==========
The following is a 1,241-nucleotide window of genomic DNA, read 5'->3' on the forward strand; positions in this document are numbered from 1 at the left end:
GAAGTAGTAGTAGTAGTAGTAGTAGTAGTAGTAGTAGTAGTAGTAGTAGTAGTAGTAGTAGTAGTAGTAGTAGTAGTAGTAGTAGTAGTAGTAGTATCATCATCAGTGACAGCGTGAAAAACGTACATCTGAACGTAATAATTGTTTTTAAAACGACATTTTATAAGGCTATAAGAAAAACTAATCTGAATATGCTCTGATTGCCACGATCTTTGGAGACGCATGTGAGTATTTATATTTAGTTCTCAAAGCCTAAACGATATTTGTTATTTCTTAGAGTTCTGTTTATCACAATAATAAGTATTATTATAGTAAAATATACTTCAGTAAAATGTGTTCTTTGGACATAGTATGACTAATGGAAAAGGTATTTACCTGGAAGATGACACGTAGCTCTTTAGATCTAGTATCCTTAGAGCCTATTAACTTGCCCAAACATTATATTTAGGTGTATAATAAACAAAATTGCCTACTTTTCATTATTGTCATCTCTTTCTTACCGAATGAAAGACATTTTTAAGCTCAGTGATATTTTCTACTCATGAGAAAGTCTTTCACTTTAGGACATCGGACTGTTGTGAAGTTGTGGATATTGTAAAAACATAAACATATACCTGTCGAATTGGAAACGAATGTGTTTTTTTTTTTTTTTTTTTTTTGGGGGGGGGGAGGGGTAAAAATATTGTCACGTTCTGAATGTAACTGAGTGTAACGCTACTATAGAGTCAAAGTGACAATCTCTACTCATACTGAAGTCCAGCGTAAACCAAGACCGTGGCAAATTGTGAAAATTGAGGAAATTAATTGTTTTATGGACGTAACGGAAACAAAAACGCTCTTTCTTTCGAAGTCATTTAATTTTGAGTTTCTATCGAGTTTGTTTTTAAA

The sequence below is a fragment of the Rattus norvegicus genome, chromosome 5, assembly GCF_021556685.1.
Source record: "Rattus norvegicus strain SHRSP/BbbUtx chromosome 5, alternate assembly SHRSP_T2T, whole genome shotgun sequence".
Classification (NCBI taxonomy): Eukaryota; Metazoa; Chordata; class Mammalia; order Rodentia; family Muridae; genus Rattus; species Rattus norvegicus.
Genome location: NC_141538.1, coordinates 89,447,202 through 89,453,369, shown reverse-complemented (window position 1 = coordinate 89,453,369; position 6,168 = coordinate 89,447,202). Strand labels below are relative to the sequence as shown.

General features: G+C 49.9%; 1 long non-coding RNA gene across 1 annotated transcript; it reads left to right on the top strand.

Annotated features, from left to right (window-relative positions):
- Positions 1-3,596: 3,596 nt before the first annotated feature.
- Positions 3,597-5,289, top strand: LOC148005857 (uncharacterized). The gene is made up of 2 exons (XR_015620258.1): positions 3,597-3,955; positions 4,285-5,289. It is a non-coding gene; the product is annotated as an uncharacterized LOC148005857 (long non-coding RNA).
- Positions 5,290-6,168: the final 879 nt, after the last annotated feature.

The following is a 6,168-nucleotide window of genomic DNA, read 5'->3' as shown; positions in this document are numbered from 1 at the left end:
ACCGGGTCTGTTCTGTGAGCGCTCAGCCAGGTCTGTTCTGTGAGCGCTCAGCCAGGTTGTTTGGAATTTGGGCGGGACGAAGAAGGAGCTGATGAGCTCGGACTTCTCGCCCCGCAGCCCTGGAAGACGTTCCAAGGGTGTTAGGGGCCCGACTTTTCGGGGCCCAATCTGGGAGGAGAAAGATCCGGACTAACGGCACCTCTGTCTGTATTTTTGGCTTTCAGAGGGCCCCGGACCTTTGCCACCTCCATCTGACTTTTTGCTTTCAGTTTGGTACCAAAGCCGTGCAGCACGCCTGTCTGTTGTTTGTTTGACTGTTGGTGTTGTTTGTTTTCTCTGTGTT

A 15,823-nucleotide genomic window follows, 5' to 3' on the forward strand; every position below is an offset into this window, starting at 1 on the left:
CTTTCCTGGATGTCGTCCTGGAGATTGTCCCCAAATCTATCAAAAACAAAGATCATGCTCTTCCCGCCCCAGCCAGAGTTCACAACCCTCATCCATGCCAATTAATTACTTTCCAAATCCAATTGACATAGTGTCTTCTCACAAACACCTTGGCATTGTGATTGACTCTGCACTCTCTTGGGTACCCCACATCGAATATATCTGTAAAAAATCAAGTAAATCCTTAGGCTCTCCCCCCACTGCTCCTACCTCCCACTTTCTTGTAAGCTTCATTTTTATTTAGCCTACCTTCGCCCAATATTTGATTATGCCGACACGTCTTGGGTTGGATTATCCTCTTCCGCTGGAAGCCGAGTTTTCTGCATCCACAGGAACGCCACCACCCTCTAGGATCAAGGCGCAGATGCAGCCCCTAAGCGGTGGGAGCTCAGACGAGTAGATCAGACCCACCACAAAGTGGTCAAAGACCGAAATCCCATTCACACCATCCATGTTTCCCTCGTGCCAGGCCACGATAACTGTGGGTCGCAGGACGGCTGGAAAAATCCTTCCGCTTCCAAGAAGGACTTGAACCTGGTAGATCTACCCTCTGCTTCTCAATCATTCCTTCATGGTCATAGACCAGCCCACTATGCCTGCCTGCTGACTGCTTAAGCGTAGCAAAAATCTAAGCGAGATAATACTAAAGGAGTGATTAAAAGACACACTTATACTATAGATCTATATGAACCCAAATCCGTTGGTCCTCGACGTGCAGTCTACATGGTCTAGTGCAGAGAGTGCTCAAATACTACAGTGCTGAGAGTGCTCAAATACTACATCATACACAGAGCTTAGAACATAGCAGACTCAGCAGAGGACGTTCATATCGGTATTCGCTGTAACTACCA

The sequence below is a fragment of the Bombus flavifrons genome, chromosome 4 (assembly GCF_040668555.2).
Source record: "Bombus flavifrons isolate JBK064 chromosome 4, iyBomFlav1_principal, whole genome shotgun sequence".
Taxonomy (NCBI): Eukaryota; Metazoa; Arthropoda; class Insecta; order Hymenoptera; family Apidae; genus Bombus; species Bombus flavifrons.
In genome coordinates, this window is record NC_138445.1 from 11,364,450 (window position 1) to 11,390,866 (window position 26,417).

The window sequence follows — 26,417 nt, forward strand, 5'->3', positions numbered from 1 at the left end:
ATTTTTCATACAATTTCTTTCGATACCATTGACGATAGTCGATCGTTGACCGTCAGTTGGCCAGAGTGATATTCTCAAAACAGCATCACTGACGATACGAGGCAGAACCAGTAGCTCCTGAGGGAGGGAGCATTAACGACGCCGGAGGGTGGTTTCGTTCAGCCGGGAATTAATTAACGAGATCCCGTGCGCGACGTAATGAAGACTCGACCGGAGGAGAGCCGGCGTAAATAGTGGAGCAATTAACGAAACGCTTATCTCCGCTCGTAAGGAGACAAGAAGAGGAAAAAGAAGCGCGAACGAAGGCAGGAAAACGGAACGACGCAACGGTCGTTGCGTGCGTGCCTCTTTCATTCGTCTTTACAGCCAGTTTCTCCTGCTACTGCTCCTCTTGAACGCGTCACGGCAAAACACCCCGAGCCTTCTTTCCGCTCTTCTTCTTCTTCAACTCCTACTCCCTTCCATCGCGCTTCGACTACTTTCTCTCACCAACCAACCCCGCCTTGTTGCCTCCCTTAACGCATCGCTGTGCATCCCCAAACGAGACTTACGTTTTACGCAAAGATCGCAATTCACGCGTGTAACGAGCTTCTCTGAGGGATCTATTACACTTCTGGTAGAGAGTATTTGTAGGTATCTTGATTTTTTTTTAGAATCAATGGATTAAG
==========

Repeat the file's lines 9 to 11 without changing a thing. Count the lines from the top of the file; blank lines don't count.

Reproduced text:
- Positions 1-3,596: 3,596 nt before the first annotated feature.
- Positions 3,597-5,289, top strand: LOC148005857 (uncharacterized). The gene is made up of 2 exons (XR_015620258.1): positions 3,597-3,955; positions 4,285-5,289. It is a non-coding gene; the product is annotated as an uncharacterized LOC148005857 (long non-coding RNA).
- Positions 5,290-6,168: the final 879 nt, after the last annotated feature.